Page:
This month has seen a lot of witty articles about the pros and cons of electric transportation, usually titled ‘Ten reasons why electric cars...’ followed by: "suck" or "don’t work" or "will change your life" ... or even reasons why it’s not worth arguing about it at all.
The focus has been largely centered around the environmental and political merits of electric cars.
While I’d be the first to admit that was why I got into ‘electrics' in the first place, after a year of owning a pair, I’ve mellowed out a little. Now I've found 10 entirely new reasons that you’d enjoy owning and driving an electric car if you had one.
1. Torque: the revenge of the muscle car
Back in the Sixties and Seventie, big hairy-chested men plied the roads of America in big, torque-y Muscle Cars. They didn’t need no stinking SUV with ‘heated, seats’, 'sat nav’ and, 'carpets' to prove how tough they were, just several hundred foot-pounds of torque and a 0-to-60 time of under 5 seconds.
1977 Ford Pinto Cruising Wagon, photo by Wikipedia user Vegavairbob
That was the domain of the American Muscle Car: “powwwwerrrrrrr," as some would put it. Of course, October 1973 killed it dead. The first oil crisis did muscle cars in, and instead of 400 cu in. and 300 ft-lbs of torque, we soon got the Ford Pinto Cruising Wagon and waved goodbye to 200 of those ‘torques’.
Torque is what produces that shove in the back that only displacement used to bring. These days, see your local EV for those torgues, because that’s where they're all found now.
Better yet, we get access to all of them, right off the line. Yes, the Tesla Roadster will light up the rear end like the best of them. Even the modest MINI E and the 2011 Nissan Leaf will spin a wheel if you’re rough with them.
They may look all cute and cuddly, and sound like they couldn’t hurt a fly but, ladies and gentlemen, take a firm hold of the wheel of an electric car. You have been warned.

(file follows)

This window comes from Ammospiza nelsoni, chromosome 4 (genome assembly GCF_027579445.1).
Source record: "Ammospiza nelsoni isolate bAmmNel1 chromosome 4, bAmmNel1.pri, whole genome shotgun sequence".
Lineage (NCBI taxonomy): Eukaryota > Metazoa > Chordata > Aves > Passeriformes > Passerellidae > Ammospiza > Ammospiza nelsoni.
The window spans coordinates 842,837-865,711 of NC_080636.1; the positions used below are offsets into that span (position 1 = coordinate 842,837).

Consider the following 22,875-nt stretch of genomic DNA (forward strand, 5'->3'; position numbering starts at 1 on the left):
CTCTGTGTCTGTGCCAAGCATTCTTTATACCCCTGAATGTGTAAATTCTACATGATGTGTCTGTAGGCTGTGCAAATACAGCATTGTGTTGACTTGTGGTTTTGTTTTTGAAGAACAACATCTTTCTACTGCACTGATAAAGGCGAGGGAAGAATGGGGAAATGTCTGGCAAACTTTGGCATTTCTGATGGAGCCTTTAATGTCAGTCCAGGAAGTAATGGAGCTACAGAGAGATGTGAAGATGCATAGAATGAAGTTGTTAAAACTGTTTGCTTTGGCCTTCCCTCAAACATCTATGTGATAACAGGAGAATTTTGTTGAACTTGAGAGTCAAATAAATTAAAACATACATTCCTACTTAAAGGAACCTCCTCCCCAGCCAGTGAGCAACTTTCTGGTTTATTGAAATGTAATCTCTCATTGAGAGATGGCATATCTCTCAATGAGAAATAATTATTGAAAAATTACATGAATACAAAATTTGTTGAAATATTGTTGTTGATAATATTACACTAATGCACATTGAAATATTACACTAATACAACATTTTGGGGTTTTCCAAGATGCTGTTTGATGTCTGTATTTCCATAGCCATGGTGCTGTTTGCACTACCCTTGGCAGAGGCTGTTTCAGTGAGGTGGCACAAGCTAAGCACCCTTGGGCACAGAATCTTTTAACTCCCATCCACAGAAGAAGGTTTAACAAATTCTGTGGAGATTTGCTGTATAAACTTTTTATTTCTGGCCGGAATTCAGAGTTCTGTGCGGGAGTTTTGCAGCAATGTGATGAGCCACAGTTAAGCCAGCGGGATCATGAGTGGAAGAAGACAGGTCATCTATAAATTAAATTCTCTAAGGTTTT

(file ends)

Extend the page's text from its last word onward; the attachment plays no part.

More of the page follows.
2010 Chumpcar Texas Motor Speedway, Friday Garage Photos
2. Clean garage
The modern car represents the pinnacle of fossil-fuel combustion technology, and while they don’t usually drip oil like your dad’s car did, they still have to emit some junk out of the back.
The thing is, that happens the most when they’re cold or when they’re not feeling well, 'cause their smog trap is full or their cat’ is ill.
And, that’s usually when they’re tucked up in the garage at home. Ever stood in the garage while someone starts up a cold car? Want to stay there long? My local Tesla dealer has a workshop in a former art gallery. Yes, they’re that clean, and they certainly don’t soil their own bed.
3. Always full
Each morning I get up and unplug the car. At first it was odd, having to plug in each night and disconnect every morning, but it quickly melted into the background of the daily routine.
To be honest I can’t even remember unplugging this morning... I hope there isn’t a power cord trailing out of the side right now.
And it means that every morning, I start with a "full tank". No worries.
2011 Tesla Roadster 2.5
4. Very smooth
Small cars are often criticized for lacking the smoothness of a large luxo-barge. What if I could give you a small car that could make its way through the congested streets of the city, in the rush hour, with the effortless smoothness of the finest Jaguar?
Well, see your local EV dealer--that's how they all are. The first thing that hit my friend who tried a Tesla in New York City was, “Wow, it’s so easy to drive in traffic, so smooth.”
There’s no clutch, no gear change, and no auto-transmission torque-converter-drag nonsense. Setting off in slow traffic is all about resting your foot on the accelerator. Just like those big electric trains, you look out of the window and think, “Oh, we’re moving."
5. Waiting with heat and air
It’s so hot today, the paint is peeling off the faces of the cosmetic sales assistants coming out of the local department store. No, it’s so cold today the ice on the car looks like my refrigerator at home... the one that needed defrosting last year... and still does.
Either way, I’m outside waiting to pick up my daughter, in the car. The engine is off, I’m not idling, the car isn’t shaking, and I can read my book. And, I’m lovely and cool or toasty.
The heating and cooling in my car runs any time I like. Just like the HVAC at home, it doesn’t need an engine to make it go.